Taylor Dearden was a still a high school student when she made her first onscreen appearance. In the third season episode, ‘No Más’, of the AMC crime-drama series ‘Breaking Bad’, she played a character credited as the “sad faced girl.” Created by Vince Gilligan, the show ran for five seasons from January 20, 2008, to September 29, 2013. Taylor’s father portrayed Walter White, a mild-mannered chemistry teacher, who becomes a ruthless drug kingpin over the course of the series. His performance in the show is generally considered to be one of the best performances in the history of television. It garnered him four Emmys (2008, 2009, 2010, and 2014) and one Golden Globe. He also served as a producer on the show and directed several episodes, including ‘No Más.’
In 2011, she played Caroline in the biographical short ‘Calling’. The story revolves around a college freshman (Ian Elmaleh) who calls his sister (Taylor) on the phone and finds out what is important to him. The project was directed by Will Merrick and is based on the screenplay by Cameron Evans and Will Merrick. In 2012, she appeared in writer-director Michael Effenberger’s comedy short, ‘Red Handed’, in which she also served as the co-executive producer. In the 2013 drama short ‘The Fourth Wall’, she shared screen space with the likes of Harrison Hunter and Dana Malkin. Written and directed by Michael Nader, the short film tells the story of a depressed college student who finds his way back to normalcy with the help of television sitcom characters who communicate with him through the screen.
Between 2013 and 2014, she played McKenzie in 18 episodes of the web series ‘101 Ways to Get Rejected’. Created by Susie Yankou, who also stars in the series along with Taylor and David Mandell, ‘101 Ways...’ follows three friends as they manoeuvre through their extraordinarily ordinary teenage years.
The MTV action black comedy ‘Sweet/Vicious’ was created by Jennifer Kaytin Robinson and aired between November 15, 2016, and January 24, 2017, before its cancellation. The series tells the story of two college students, Ophelia Mayer (Taylor) and Jules Thomas (Eliza Bennett), who perform acts of secret vigilantism on their campus against sexual assailants. It deals with the emotional suffering of a victim as well as the shortcomings of the justice system when it comes to reporting of such crimes.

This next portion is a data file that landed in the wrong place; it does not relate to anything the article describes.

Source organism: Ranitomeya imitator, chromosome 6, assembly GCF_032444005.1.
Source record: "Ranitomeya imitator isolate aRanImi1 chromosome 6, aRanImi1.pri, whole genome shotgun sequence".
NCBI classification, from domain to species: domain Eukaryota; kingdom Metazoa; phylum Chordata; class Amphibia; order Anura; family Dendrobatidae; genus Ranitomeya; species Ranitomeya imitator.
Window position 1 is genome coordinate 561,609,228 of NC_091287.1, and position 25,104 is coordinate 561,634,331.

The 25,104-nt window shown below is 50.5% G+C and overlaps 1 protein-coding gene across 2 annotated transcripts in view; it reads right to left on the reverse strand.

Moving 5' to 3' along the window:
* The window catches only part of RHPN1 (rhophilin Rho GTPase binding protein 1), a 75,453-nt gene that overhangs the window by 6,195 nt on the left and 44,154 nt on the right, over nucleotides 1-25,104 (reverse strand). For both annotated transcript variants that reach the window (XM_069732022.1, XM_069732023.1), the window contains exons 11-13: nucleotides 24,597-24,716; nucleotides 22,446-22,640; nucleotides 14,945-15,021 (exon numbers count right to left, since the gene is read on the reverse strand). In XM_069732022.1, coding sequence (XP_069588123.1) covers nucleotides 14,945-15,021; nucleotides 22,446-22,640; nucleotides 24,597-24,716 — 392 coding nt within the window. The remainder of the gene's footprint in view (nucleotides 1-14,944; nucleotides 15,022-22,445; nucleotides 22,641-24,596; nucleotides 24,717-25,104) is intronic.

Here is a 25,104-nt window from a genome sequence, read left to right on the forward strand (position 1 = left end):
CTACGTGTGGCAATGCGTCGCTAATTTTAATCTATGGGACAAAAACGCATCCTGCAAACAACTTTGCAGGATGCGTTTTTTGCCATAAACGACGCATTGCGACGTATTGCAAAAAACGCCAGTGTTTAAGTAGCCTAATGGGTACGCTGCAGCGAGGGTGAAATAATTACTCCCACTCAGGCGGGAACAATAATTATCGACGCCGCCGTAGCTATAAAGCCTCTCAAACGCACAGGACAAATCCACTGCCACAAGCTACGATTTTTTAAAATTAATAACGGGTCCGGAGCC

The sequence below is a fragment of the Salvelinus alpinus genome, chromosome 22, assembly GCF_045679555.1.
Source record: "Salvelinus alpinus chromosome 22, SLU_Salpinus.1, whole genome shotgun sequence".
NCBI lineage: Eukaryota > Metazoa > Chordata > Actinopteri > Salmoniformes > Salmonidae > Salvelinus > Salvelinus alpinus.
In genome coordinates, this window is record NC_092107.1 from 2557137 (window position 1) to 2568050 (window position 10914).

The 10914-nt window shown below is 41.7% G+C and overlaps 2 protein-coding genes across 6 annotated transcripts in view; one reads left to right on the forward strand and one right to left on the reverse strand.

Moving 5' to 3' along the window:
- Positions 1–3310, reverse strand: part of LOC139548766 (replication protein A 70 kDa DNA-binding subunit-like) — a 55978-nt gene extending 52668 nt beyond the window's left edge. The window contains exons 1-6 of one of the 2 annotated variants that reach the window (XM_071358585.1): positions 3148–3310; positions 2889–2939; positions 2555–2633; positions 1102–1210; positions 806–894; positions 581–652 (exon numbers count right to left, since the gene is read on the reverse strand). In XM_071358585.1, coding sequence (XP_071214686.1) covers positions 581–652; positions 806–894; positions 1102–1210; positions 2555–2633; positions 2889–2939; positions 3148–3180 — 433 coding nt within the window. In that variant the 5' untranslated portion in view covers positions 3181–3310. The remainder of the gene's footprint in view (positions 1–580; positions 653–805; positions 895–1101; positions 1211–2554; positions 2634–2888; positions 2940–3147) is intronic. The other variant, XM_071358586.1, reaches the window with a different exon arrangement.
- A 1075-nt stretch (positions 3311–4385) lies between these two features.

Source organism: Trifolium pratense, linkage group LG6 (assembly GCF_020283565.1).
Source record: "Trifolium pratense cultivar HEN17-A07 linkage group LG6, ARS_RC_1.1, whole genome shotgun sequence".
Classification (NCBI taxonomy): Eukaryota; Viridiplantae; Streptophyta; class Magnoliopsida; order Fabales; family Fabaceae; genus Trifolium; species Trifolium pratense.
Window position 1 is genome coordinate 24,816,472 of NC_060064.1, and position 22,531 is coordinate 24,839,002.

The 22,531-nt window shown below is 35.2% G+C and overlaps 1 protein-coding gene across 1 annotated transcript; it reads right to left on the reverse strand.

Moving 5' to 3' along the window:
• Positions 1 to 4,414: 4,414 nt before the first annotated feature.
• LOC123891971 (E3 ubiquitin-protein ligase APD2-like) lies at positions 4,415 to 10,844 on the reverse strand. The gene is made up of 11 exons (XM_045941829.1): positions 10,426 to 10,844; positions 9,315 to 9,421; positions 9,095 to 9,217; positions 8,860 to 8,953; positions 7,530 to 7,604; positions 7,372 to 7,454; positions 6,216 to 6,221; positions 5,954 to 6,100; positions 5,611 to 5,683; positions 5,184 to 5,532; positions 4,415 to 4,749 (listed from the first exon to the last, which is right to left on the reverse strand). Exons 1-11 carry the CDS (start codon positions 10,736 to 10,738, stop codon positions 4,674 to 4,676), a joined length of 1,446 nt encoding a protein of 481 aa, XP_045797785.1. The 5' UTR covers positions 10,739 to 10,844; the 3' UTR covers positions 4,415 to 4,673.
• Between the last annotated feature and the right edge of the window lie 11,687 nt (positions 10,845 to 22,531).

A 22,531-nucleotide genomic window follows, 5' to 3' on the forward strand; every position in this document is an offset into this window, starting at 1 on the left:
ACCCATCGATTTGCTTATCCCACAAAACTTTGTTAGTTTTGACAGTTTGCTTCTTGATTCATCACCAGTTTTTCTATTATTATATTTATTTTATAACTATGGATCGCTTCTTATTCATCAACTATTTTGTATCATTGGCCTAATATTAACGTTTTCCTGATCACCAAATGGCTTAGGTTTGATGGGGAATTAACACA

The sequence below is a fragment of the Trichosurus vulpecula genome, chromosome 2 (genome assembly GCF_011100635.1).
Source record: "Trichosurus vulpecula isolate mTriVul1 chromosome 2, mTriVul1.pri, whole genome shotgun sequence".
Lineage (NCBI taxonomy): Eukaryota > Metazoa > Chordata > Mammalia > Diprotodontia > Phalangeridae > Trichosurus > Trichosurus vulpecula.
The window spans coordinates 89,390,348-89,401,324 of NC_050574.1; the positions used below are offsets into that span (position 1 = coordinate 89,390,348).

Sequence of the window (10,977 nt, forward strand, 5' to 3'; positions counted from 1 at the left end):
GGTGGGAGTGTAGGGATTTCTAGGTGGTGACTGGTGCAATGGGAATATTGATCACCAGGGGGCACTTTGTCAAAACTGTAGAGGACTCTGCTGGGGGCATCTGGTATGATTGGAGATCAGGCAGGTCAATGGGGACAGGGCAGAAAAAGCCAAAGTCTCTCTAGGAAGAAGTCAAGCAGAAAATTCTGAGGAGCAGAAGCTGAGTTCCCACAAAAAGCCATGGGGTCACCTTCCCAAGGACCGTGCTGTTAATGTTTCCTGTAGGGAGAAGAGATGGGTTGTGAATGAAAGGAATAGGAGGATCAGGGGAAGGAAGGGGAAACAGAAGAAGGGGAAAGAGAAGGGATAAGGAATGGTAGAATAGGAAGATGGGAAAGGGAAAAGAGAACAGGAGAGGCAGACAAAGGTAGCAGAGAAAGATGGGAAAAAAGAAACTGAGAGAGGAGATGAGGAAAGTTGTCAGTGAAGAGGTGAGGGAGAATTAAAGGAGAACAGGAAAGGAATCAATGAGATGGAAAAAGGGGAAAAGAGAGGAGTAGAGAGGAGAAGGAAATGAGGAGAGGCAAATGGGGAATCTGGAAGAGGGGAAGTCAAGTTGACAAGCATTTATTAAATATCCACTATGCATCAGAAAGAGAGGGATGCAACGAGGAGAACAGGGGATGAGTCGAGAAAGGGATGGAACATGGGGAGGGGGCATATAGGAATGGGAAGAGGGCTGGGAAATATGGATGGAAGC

In 2017, she made her big screen debut in writer-director Chris Sivertson’s ‘Heartthrob’. Also starring Aubrey Peeples, Keir Gilchrist, Peter Facinelli, the film is about a youth whose love gradually turns into a dangerous obsession. Taylor was cast in the supporting role of Cleo in the film. That year, she also appeared in the comedy short ‘Smash Face’, which was written and directed by Nicolette Daskalakis.
In 2018, Taylor joined the cast in the second season of the mockumentary web series ‘American Vandal’, which aired on Netflix from September 15, 2017, to September 14, 2018. The character she played is Chloe Lyman, a high school junior.
The series was cancelled by Netflix after two seasons. However, it has since been announced that the showrunners are looking for a new channel for it.
She worked with Katie Findlay, Aubrey Peeples, and Imogen Tear in Carrie Brownstein’s musical comedy telefilm ‘Search and Destroy’. This was an adaptation of Brownstein’s own memoir, 'Hunger Makes Me a Modern Girl'. Taylor is set to appear in the upcoming sports drama ‘The Last Champion’ and comedy series ‘To Whom It May Concern’.
In 2015, her first directorial venture, the comedy short ‘The Cigarette’, was released. It is about two high school girls connecting over a cigarette they are sharing.
Family & Personal Life
Born on February 12, 1993, in Los Angeles, California, USA, Taylor is the only daughter of Bryan Cranston and his second and current wife, actress Robin Gale Dearden. Her paternal grandfather, Joseph “Joe” Louis Cranston, was also an actor. Her paternal uncle, Kyle Edward Cranston, has done a few films and TV shows as well. Her interest in acting developed quite early. After obtaining her high school degree, she enrolled at the University of Southern California, from where she graduated with a Bachelor of Arts degree in theatre.